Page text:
I’m sitting in my apartment, writing, writing, writing. Chloe is sleeping at my feet, at the foot of the bed. The sky is bright, clear blue and the light is luminous. I’ve opened the cream colored drapes but the sheers are pulled and they blow in the breeze and it is perfect. This is the kind of light that makes things glow. It’s almost brighter in here when I close the sheer, white curtains than when I open them. The walls are bright white and all this light makes me want to paint my new apartment white when I finally find it instead of the saturated colors I’ve been using for the last few years. This is water light. I keep expecting to look out the window and see an ocean or a sea. I have always thought of the Bosphorus as a river, but it is actually a strait connecting the Black Sea and the Marmara Sea. Now that I live within sight of it I’m starting to understand the Turks’ fixation with the Bosphorus.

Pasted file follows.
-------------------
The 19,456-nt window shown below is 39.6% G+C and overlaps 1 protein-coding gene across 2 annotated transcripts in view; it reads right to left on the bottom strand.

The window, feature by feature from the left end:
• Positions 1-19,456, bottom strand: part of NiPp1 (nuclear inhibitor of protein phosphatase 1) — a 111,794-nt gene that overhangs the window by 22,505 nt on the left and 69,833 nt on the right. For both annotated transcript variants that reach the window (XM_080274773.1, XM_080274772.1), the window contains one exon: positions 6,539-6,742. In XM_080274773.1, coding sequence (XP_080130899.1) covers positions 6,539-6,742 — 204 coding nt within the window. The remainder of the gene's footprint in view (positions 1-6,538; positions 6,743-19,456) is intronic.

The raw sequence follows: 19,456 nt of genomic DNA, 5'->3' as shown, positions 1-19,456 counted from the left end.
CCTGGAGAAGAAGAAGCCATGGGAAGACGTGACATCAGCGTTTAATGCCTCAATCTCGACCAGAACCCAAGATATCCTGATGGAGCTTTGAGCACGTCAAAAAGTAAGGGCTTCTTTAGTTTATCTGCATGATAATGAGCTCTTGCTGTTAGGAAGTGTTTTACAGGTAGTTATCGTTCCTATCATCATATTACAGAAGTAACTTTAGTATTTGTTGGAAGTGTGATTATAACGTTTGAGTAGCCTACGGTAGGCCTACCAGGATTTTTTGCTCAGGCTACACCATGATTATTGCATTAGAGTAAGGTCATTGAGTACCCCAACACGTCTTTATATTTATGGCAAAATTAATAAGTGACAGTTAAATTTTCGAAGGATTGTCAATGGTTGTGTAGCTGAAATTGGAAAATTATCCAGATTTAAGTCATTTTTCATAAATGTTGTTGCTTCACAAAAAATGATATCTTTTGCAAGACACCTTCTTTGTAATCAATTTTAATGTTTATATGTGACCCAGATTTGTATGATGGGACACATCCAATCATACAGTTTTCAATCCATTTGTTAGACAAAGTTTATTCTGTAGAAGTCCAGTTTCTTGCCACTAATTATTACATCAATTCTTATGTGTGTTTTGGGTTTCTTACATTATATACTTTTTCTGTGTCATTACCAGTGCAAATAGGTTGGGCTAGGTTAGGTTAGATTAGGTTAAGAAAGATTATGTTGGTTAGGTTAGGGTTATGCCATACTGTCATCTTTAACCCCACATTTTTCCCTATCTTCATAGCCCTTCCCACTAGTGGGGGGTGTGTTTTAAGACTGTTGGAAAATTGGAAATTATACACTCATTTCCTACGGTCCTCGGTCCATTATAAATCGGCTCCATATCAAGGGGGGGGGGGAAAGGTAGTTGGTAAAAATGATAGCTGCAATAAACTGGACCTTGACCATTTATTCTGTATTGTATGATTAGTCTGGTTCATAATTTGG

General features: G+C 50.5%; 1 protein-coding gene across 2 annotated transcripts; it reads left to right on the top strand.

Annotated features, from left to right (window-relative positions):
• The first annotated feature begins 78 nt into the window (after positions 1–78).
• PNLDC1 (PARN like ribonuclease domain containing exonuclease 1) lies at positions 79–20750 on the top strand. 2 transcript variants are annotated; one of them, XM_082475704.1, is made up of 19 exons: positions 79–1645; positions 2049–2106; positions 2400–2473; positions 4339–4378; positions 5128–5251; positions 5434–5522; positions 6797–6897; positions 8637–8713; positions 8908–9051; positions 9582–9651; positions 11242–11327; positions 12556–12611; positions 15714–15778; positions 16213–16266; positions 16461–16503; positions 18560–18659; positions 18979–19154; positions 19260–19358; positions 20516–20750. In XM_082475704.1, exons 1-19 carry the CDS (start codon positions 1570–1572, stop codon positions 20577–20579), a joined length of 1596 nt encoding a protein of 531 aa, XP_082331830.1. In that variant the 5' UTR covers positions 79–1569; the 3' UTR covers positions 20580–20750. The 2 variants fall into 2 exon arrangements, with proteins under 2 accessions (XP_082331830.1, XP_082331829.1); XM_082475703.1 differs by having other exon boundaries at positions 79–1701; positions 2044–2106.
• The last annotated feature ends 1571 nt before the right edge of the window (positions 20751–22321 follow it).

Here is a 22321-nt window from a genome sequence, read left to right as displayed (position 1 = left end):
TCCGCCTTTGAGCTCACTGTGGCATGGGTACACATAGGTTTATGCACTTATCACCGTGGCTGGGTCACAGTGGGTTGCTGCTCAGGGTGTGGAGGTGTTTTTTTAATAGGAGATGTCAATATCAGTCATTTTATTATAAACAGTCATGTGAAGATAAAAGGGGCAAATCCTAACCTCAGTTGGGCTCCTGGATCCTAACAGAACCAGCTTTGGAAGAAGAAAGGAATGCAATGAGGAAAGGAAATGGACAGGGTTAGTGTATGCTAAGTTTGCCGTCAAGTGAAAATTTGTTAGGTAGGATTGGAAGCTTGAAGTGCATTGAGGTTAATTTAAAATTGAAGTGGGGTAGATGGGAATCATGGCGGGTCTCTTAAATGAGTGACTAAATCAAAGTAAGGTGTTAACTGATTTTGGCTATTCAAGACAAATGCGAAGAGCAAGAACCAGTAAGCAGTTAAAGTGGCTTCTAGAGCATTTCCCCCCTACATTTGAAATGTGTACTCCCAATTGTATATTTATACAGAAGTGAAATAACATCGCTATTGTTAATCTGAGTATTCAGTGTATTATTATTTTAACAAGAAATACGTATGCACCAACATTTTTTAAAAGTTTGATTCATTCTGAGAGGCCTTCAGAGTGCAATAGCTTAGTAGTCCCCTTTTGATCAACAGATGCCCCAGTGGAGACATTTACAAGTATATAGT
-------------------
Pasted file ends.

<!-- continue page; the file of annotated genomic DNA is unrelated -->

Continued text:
The view out my window is sort of urban-Mediterranean. Bright light. Sand and tobacco and grey-blue buildings sharp against the clear blue cloudless sky. The buildings are four to six stories, plain, boxy, and they climb steeply up hills away from the Bosphorus, and are interspersed with trees. Laundry flutters, satellite dishes perch, birds fly and horns honk. Now and then I hear the voices of men conversing outside their shops, talking in the streets.

I hear the sound of the guys across the street playing backgammon and I rouse myself to make lunch—tuna and the best tomatoes I’ve had since I was 10-years-old.

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